In his March 5 convention speech, AIPAC Executive Director Howard Kohr invoked the 1962 Cuban Missile Crisis as an analogy to the current saber-rattling surrounding Iran's nuclear program, suggesting that, fifty years on, the former might contain lessons for our handling of the latter.
Perhaps. But they might not be the lessons Mr. Kohr has in mind. I was there fifty years ago and deeply involved in what unfolded. To begin with, my message to the bellicose Israeli Prime Minister would be "Mr. Netanyahu, you're no John F. Kennedy."
Faced not with some future would-be "capability" of a third-rate power to build a primitive proto-type weapon but, rather, the surprise deployment of dozens of nuclear-tipped missiles ninety miles from our homeland by a superpower capable of destroying us, President Kennedy chose not a pre-emptive airstrike – a "Pearl Harbor in reverse" his brother called it – but a temporizing naval quarantine and diplomacy. And, when the dust had cleared, peace – and our mutual survival - was saved by a tit-for-tat diplomacy that involved compromise. The Soviet missiles were removed in return for an American pledge never to invade Cuba…and the subsequent soto voce removal of our nuclear-tipped Jupiter missiles from Turkey, ninety miles from the Soviet homeland.
Therein lies the lesson today for Iran, Israel…and us – diplomacy and compromise. And, as with Cuba and the Soviet Union fifty years ago, success depends on facing up to truth. In the latter situation, the truth entailed acknowledgement of our missiles in Turkey and a renouncement of our already manifest attacks on Cuba (Need one recall the Bay of Pigs or the assassination attempts on the life of Fidel Castro?). In the current situation, the truth entails acknowledgement of Israel's nuclear arsenal and its and our only faintly veiled campaign of cyber-attacks against Iran and assassinations of its nuclear scientists.
Israel's nuclear arsenal? It is high time to end the hypocrisy about Israel's "nuclear opacity" and to end the decades-long word games – still perpetuated by Mr. Netanyahu – that Israel "will not be the first to introduce nuclear weapons into the Middle East." Everyone knows – as Micah Zenko made clear this week in a Council of Foreign Relations blog and John Cassidy did in the New Yorker – that Israel possesses over 200 nuclear weapons and a panoply of sophisticated strategic delivery systems. The latter include U.S.-supplied F-16 fighter-bombers; German-supplied Dolphin-class submarines, which give Israel a second-strike capability; and Jericho III ICBMs with a range of up to 7,000 miles.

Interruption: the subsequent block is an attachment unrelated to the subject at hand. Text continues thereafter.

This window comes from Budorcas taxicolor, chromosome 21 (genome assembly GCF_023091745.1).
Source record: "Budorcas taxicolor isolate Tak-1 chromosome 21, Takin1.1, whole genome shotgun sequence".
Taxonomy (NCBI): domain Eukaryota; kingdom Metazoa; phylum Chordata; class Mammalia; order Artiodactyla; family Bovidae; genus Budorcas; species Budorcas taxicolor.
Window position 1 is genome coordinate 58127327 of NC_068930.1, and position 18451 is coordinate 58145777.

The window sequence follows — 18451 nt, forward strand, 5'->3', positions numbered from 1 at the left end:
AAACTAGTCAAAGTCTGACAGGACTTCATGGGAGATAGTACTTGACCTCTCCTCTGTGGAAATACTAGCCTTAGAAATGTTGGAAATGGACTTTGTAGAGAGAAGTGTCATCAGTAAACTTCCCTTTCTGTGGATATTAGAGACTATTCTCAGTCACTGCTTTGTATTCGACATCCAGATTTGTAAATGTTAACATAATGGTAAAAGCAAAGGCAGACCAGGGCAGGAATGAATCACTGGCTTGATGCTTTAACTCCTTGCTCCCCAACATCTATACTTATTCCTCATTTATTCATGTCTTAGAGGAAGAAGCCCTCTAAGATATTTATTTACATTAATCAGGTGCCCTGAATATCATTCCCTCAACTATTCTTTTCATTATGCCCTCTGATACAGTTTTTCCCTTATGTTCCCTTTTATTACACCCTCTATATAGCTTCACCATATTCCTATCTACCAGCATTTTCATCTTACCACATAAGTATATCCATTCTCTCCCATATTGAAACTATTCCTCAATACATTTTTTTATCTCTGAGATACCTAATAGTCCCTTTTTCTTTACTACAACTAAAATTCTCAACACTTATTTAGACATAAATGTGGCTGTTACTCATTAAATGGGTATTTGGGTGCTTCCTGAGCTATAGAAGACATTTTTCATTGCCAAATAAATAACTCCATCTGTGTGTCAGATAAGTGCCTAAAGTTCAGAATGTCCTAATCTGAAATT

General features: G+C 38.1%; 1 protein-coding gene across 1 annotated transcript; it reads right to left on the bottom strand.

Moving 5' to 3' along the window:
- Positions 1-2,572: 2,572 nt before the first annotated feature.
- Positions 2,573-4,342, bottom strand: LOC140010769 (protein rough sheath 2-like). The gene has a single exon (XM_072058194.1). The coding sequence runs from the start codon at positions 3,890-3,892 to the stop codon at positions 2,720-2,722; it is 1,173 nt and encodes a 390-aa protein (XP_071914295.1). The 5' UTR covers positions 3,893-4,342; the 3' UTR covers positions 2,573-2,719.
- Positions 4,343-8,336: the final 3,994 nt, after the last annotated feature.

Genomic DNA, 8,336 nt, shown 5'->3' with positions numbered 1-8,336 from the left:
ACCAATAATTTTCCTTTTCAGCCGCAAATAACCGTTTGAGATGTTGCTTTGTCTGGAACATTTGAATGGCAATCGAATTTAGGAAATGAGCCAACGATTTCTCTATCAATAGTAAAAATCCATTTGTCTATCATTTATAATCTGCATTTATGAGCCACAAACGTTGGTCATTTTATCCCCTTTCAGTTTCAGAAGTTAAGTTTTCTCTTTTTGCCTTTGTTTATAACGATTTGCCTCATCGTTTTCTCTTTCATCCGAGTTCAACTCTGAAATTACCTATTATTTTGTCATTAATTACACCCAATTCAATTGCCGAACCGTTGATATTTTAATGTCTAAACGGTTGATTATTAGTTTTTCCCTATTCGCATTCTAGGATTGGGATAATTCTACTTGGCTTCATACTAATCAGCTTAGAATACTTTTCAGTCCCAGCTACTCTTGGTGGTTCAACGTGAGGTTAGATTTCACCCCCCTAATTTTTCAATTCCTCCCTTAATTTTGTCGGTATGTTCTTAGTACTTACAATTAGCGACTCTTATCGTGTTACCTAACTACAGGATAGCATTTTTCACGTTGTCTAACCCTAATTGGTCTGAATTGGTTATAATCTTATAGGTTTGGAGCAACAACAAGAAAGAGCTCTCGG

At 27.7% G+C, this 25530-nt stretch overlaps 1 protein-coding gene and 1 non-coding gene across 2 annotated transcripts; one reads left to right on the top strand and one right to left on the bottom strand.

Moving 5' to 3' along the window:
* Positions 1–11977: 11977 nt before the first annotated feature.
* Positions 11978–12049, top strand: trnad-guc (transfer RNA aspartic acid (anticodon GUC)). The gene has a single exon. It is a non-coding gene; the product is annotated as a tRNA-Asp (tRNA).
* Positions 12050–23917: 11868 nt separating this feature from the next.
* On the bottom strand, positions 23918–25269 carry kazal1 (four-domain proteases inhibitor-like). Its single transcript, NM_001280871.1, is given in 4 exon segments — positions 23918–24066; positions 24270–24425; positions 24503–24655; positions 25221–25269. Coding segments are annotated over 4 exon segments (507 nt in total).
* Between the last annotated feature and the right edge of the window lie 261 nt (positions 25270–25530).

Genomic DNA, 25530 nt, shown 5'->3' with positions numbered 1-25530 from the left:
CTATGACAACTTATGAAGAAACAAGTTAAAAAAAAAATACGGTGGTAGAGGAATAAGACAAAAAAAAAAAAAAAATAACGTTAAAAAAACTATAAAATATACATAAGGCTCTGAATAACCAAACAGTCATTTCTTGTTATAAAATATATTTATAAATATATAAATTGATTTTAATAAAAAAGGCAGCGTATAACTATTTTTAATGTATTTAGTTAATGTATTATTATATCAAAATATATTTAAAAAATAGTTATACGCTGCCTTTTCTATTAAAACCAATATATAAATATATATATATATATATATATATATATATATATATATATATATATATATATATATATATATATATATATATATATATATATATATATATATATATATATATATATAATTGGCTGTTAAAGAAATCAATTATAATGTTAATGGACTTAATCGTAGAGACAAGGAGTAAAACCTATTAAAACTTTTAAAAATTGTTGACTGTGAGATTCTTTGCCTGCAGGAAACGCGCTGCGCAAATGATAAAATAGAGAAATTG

Might not Iran fear that arsenal that has already been used to launch pre-emptive strikes against Iraq and Syria? Might it not be deployed Cuba-style in the diplomacy of peace?
Would it be so far-fetched to acknowledge Israel's nuclear capability and to use it to begin negotiations aimed at a nuclear-free Middle East with Iran and others like Saudi Arabia and Egypt, who might be tempted to develop their own nuclear weapons programs if Iran did? Would it be so onerous for Israel to submit its existing program to international safeguards in exchange for internationally-policed prohibitions against future capabilities in Iran, Saudi Arabia, and Egypt?
To be sure, "Israel has the sovereign right," as Prime Minister Netanyahu has reiterated this week, "to make its own decisions" concerning its national security. And, so, Mr. Prime Minister, does the United States. While we might, as President Obama has reiterated this week, be prepared to "cover Israel's back," when that back is truly against the wall as it was in 1973, we are not about to blindly follow Israel off a cliff in a pre-emptive strike that can only result in a massive regional war while we are still engaged in a decade of other wars that have drained our wherewithal and clouded our moral clarity.
Our lessons of fifty years ago and this past decade teach us to beware of a "Pearl Harbor in reverse." That is not the American way. I pray it is not Israel's. And I pray, Mr. Prime Minister, Mr. President, that you will give peace a chance.